Stories from Physics for 11-14 14-16
A model of colour perception, proposed in 1872 by Ewald Hering, argued colour vision involves two opponent pairs of colours: red-green and yellow-blue. It has long been believed that the opponency of colours is an inherent feature of vision and that it was impossible to see reddish-green or blueish-yellow. This effect arises because colour perception appears to use a red-green channel and a blue-yellow channel.
However, Californian visual scientists H D Crane and T P Piantanida showed that under special conditions people can experience these ‘forbidden’ colours. In 1983, they drew figures in which two touching vertical bands of colour run parallel to each other: a red and green line and, in a separate figure, a blue and yellow line. Using an eye tracker, the researchers moved the images in response to the participants’ eye movements in order to keep them in the same place in the viewers’ visual field. The participants reported that, as they stared at the bands of colour, the colours appeared to flood together allowing them to see colours which they had never seen before, including, for example, a colour that was both red and green at the same time.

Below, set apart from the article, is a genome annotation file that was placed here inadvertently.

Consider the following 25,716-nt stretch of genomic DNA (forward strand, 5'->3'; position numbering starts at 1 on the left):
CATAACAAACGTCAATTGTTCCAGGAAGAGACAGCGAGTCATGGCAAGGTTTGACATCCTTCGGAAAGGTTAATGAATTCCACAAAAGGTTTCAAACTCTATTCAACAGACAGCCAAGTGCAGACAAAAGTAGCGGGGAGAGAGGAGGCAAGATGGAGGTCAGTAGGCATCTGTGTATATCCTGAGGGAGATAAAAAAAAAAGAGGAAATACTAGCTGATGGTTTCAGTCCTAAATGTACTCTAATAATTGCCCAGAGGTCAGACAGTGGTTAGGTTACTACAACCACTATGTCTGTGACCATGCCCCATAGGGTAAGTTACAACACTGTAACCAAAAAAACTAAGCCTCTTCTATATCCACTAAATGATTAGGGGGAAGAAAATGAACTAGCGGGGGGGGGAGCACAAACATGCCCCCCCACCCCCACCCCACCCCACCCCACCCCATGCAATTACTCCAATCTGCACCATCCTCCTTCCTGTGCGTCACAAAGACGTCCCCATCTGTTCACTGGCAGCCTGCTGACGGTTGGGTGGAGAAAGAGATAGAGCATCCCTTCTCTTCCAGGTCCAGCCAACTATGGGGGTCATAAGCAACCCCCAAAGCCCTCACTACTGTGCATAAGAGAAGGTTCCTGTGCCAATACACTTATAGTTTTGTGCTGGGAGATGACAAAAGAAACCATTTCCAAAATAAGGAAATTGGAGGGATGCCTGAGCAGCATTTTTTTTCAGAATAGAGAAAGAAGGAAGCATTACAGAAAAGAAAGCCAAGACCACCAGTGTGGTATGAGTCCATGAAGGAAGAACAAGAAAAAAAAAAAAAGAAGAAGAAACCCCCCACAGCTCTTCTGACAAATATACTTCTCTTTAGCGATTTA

H. D. Crane, & T. P. Piantanida, On seeing reddish green and yellowish blue. Science, vol. 221, no. 4615, 1983, pp. 1078-1080.
V. A. Billock, & B. H. Tsou, Seeing forbidden colors. Scientific American, vol. 302, no. 2, 2010, pp. 72-77.